The Seven Deadly Wastes

The Seven Deadly Wastes

Where is the waste?

Take a tip. When you are next in the office, warehouse, hospital etc. just stand back for 15-30 minutes and observe. What do you see?

It’s an interesting question. Not surprisingly, not many people can categorically state what “goes on” in the environment in which you work. Why? Simply because, we spend all week in the same (or similar) environment and we are so immersed in our jobs that we fail to see what is happening around us. The operative word here is “see.” What we traditionally “see” are people walking around, information flowing from one place to another, trucks driving around, materials being moved from one place to another and so on… But! Which of these are actually adding value? More importantly, which of these is adding value to the customer? So, take this as a challenge – stand back and review what is happening. We guarantee you will be surprised.

What is Waste?

Waste, in Lean terms, is any activity that does NOT add value to the customer. How often are you kept waiting on the end of the telephone for someone to speak with? How long have you waited in the waiting room of a hospital? How would you react if the meal you ordered in a restaurant was not what you ordered? We could go on, but we guess you get the picture!

Here’s great example: We recently hired a car from a local hire company. The car was not great (they did not ask me what size I wanted) and on arrival, waited for over 25 minutes to be served. When (eventually) I was served and the formalities of payment etc. we organised, I then had to sign the agreement document. What shocked me was that I had to sign this form in SEVEN different places! When I asked why, the representative stated “It’s company policy!”

So, now you have observed, don’t be surprised if you have witnessed some or all of the following wastes, because I guarantee you (unless of course you have rigorous culture of continuous improvement) that these are in existence! So let’s look at the these wastes:

There are 7 recognised wastes:

  • Transport
  • Inventory
  • Motion
  • Waiting
  • Over-processing
  • Over-production
  • Defects.

Oh, you can add one more if you like – skills misuse. And the easiest way to remember these wastes – TIM WOOD (the initial letters of each waste, Tim Woods if you include skills misuse). Let’s look at them in a little more details and clarify exactly what we mean:


Transport is the movement of materials from one location to another. This is a waste as it adds zero value to the product. Why would your customer (or you for that matter) want to pay for an operation that adds no value? True, materials have to be transported from place to place, but the question is “why do we have to move materials/products so often?”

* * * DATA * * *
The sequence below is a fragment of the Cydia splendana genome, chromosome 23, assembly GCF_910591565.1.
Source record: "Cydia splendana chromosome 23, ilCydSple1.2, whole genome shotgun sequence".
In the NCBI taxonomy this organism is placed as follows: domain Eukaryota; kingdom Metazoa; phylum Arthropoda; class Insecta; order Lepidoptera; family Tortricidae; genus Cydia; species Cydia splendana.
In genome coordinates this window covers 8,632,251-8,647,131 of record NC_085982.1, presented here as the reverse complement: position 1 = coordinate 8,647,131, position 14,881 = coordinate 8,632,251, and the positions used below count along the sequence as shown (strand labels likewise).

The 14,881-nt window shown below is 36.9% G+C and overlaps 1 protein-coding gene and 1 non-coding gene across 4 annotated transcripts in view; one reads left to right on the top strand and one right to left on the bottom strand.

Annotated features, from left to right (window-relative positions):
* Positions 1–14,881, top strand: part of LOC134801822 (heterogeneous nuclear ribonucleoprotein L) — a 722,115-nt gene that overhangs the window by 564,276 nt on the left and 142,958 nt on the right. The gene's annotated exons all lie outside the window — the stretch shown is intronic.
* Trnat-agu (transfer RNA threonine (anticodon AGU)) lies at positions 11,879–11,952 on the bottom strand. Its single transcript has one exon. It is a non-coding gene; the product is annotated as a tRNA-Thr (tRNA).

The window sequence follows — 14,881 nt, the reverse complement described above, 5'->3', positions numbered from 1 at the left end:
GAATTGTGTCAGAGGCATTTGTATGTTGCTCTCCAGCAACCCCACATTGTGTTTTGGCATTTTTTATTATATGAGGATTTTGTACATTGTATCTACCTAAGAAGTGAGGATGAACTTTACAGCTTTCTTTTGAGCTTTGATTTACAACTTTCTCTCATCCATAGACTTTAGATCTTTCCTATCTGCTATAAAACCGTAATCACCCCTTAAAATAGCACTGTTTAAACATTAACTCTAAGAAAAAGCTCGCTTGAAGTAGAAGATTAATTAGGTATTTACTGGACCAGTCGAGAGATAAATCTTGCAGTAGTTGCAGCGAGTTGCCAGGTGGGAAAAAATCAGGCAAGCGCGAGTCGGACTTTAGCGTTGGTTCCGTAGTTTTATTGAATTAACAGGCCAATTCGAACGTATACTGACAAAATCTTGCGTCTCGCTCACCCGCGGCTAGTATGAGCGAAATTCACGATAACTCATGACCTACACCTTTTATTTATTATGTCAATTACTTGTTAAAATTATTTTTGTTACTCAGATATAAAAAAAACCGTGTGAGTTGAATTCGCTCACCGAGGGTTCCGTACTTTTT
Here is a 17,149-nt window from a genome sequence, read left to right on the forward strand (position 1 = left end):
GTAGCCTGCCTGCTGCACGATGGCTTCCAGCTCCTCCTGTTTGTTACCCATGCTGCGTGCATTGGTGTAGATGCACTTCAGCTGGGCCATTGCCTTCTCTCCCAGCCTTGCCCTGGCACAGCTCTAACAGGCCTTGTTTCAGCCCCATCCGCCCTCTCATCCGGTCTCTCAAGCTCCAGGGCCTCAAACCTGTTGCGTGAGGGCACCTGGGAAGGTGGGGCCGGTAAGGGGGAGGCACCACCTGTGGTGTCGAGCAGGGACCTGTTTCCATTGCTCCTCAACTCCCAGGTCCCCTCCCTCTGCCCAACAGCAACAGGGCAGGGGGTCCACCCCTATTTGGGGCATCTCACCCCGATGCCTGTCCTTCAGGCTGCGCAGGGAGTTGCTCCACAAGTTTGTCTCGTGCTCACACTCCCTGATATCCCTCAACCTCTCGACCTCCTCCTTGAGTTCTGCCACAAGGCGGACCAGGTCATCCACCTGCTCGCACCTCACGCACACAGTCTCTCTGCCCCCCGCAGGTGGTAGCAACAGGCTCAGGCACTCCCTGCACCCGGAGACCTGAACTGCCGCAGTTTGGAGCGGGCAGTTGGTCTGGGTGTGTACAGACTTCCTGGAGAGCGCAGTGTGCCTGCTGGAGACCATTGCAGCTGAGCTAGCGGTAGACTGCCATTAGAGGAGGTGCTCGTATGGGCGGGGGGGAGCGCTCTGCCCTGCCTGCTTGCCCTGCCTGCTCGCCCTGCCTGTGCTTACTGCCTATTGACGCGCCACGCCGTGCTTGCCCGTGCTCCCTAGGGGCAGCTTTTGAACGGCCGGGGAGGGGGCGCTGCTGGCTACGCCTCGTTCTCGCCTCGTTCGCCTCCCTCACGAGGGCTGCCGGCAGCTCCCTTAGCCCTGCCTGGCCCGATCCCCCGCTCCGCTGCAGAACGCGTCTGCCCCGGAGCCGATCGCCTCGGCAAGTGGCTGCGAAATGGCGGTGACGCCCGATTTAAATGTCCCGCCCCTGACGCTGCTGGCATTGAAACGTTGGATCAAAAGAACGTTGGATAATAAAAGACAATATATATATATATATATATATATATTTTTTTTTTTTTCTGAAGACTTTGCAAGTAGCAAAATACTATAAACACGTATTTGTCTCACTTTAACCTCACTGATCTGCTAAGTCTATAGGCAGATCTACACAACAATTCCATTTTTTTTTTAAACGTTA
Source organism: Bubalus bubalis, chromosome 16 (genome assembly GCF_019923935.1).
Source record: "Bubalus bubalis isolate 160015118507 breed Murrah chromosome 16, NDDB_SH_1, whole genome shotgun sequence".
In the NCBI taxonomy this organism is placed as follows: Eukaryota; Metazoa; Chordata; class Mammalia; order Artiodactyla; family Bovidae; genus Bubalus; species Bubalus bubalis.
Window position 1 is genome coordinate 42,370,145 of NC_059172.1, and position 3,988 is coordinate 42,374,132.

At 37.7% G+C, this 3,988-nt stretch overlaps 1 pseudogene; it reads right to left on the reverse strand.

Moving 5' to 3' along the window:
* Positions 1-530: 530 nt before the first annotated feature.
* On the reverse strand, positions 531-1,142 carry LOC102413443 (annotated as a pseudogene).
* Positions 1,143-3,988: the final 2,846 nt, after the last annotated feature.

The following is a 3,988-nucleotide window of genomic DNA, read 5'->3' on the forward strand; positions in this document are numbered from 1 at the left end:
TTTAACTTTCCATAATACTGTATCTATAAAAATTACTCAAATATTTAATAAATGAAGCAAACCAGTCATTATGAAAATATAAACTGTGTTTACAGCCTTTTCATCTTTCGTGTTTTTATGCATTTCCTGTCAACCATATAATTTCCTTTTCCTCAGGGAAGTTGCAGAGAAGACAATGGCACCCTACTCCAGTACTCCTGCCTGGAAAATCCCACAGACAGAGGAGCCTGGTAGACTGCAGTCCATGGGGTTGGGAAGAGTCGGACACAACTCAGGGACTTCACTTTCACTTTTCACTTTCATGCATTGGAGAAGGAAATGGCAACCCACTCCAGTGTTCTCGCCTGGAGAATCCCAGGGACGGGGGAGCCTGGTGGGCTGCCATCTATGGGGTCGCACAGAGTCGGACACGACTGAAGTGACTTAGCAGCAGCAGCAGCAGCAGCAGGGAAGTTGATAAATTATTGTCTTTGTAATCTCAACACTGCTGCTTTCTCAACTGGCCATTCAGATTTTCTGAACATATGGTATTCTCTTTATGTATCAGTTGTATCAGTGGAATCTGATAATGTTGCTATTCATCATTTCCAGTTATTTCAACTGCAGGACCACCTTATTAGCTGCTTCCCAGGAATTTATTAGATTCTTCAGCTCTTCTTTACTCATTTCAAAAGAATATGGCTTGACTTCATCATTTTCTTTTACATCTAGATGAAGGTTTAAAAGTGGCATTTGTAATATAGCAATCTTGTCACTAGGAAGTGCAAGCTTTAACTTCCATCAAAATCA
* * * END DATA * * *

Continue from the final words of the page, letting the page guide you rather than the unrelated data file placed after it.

The countless times I have observed materials being moved several times before finally reaching its final destination is mind blowing! For example, at a distribution centre, the vehicle was unloaded and the pallet was dropped in the “receiving area.” Then, the pallet was moved to a “checking area.” the third step was to transport the pallet to a “depositing area.” Following (extensive) checking of the products on the pallet (extensive is putting it mildly) the pallet was then moved to the “replenishment area” waiting for location into its designated bay. Finally, the pallet was placed into its rightful place!

The above, I am sure is quite possibly an exception to the rule (or is it?) and most distribution centres would probably take half the time to locate the pallet into its resting place. Right? The real message here is that the number of unnecessary transportation of materials could be much greater than you think.


Stock takes! We all do them – usually once a year if not twice. The problem with that is that at the end of the financial year when stock takes are usually carried out is a bit like “after the horse has bolted.” How many times does the value of the inventory impact cash flow?

The trick is to manage your inventory according to the demands of the customer. Yes, forecasting can be useful, but it is just that – forecasting. Excessive inventory is a major contributor to inefficiency. It takes up valuable storage space, unnecessary resource to move and manage it and of course, if it sits there doing little else then that is cash tied up in the business with no return on the investment.

It is worth noting that inventory is not just pallets of beans, or sheds full of boilers (in the hope that these will sell quickly) but it is also applicable to everything that makes a business operate. I recall visiting a solicitors office to discuss improvement opportunities and while reviewing the processes, I looked in the stationery cupboard. What startled me was the sheer volume of Bic pens – all 70 boxes of them! I asked the obvious question “how come you have so many pens?” The response was “our buyer got a very good price for a bulk purchase.” Now, you know the follow question, right? “How long have you had this stock?” Reply: “well, he order 100 boxes about 6 months ago and we have these left!”


Primarily concerned with ergonomics, the waste that is associated with motion should not be underestimated. Whether it be accessibility to items in the office, consistent walking back and forth to obtain materials, information etc. you will surprised at the amount of time wasted.